Boxopus pushes torrent downloads directly to your Dropbox, skips desktop clients
Update: Well, that didn't take long. Dropbox has banned Boxopus over piracy concerns.
A new service called Boxopus has come up with an interesting way of bridging the worlds of BitTorrent and cloud storage, offering a way for people to cue up torrent downloads and have them automatically added to their Dropbox folders, all without even needing to install a torrent client on your computer.
Boxopus uses the Dropbox API, which means you can link both services using your Dropbox credentials, without fear of giving access to other files stored in your account. Once that step is done you can add as many torrents as you like through the Boxopus website and the latter will then take care of the downloading. All files are automatically sent to a special folder within your Dropbox account and synced across devices.
Of course, if you don’t want the same file downloaded on multiple computers, you can use Dropbox’s selective sync feature to leave torrent downloads in the cloud, accessing or downloading them as needed.
One of the main benefits to users is that they can add torrents to their Dropbox from work, school or on the road. TorrentFreak also notes that these downloads are anonymous, as Boxopus takes care of the downloading, although you are still required to enter your email when registering to the service.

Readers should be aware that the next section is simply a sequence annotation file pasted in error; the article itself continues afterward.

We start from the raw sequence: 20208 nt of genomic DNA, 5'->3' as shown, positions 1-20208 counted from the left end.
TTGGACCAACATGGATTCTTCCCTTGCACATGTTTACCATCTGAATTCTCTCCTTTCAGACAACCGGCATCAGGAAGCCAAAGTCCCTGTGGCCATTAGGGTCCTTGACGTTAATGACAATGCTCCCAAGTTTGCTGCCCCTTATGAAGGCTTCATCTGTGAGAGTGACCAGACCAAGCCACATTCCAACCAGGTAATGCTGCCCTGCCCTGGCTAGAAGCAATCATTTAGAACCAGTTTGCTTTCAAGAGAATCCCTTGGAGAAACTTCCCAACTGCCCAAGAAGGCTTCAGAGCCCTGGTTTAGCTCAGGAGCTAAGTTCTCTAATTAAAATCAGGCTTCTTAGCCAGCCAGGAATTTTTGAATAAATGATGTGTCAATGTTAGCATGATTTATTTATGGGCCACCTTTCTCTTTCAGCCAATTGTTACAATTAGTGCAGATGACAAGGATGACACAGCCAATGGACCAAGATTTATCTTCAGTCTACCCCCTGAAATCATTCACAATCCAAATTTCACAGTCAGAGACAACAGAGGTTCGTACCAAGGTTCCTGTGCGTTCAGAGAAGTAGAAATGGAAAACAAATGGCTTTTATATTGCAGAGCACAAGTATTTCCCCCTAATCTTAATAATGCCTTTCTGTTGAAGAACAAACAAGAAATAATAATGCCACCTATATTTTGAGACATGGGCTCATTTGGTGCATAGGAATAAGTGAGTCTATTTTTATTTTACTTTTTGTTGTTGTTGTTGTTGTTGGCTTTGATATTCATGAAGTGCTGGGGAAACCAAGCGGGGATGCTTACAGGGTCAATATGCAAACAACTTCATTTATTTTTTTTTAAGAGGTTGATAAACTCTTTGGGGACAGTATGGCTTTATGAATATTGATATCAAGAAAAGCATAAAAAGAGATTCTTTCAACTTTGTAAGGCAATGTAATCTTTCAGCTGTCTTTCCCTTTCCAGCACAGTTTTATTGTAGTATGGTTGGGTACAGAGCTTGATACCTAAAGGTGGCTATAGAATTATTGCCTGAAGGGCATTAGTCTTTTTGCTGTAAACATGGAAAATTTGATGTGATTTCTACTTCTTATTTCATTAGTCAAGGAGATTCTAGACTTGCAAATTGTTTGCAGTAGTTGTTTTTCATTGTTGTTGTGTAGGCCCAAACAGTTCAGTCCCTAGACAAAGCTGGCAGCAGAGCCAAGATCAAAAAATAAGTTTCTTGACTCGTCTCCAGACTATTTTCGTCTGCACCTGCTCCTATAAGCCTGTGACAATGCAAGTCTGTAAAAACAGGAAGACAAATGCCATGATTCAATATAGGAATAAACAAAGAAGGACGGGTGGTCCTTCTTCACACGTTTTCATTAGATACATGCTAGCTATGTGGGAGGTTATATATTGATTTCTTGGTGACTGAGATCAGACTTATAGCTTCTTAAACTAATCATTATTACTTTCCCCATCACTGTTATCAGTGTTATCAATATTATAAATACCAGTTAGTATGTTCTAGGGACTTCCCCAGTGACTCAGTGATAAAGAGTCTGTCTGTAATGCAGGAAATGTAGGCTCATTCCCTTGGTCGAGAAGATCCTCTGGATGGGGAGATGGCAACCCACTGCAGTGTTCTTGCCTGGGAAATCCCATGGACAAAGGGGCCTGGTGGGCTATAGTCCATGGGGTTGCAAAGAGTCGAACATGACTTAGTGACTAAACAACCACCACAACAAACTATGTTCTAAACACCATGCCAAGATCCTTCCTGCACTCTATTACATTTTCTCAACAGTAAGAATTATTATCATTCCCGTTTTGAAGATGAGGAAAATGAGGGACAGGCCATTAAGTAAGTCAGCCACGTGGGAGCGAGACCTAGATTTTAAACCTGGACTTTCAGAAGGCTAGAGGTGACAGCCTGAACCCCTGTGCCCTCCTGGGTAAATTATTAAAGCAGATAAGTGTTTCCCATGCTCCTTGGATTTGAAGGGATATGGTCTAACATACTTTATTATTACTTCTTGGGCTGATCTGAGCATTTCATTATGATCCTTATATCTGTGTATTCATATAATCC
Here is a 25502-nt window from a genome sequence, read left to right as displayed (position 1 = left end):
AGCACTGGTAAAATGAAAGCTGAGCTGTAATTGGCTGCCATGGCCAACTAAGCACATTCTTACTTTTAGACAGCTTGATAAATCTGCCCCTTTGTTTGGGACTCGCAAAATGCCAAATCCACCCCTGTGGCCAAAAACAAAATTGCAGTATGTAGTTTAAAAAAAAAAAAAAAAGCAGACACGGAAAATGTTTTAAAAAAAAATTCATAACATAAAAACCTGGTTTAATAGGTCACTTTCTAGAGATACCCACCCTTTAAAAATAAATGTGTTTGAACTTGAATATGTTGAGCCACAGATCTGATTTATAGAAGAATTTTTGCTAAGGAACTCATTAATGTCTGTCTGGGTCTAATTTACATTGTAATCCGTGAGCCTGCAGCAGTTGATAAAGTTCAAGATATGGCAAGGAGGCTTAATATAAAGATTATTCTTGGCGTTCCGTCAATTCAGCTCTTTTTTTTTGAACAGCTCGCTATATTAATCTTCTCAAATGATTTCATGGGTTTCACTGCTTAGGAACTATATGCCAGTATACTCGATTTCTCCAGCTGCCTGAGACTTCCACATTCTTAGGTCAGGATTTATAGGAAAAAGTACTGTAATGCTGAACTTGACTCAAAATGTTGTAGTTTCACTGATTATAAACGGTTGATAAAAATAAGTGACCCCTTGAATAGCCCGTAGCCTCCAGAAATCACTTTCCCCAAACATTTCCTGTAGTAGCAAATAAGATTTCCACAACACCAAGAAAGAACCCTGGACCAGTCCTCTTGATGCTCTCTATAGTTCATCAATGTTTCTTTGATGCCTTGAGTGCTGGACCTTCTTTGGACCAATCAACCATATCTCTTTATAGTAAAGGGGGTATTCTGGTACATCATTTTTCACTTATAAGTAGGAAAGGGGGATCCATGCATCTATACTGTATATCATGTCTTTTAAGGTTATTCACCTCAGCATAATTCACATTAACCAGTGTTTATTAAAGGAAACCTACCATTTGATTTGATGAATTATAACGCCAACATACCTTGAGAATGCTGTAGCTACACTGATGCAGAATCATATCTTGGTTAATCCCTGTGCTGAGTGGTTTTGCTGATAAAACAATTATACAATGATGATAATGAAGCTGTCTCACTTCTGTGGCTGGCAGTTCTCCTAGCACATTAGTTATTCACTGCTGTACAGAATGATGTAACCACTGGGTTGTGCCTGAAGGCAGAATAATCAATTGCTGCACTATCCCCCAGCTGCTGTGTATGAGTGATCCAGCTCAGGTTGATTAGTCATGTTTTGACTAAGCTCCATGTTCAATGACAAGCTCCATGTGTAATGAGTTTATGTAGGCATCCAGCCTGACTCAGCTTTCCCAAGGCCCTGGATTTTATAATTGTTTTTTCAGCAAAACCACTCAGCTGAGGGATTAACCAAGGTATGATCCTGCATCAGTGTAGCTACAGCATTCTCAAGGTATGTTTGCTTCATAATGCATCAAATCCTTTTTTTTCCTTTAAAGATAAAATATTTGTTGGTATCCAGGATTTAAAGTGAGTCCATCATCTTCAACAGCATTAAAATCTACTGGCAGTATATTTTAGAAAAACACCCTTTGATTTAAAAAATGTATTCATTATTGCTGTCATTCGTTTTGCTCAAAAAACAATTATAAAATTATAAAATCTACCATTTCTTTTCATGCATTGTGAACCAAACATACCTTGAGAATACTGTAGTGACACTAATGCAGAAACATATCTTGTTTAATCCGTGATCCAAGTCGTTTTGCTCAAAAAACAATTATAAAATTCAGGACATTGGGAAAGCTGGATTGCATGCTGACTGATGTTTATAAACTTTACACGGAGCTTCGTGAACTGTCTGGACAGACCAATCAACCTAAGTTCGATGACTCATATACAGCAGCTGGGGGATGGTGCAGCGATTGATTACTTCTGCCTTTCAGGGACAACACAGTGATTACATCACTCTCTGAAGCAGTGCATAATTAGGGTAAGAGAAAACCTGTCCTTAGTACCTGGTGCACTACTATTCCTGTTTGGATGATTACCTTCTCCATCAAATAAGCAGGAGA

Another thing worth highlighting is that the service aims to make torrent downloads easier for novice users with a one-click Boxopus download button that can be integrated into websites. TorrentReactor, Fulldls.com, Vertor.com, and Torrentzap.com have already added this option, according to TorrentFreak.
But of course there are several downsides as well, starting with the fact that free Dropbox users only get 2GB of space out of the box — you can bump that to over 10GB without spending a dime but there’s some work involved. Downloading generally takes a bit longer too because Dropbox sync speeds are limited. And of course there’s the question of whether Dropbox will block the service when pressed over piracy concerns.
Boxopus is completely free and unlimited during beta testing stage but the company plans to rollout paid subscriptions at some point in the future, imposing limits on free subscriptions.
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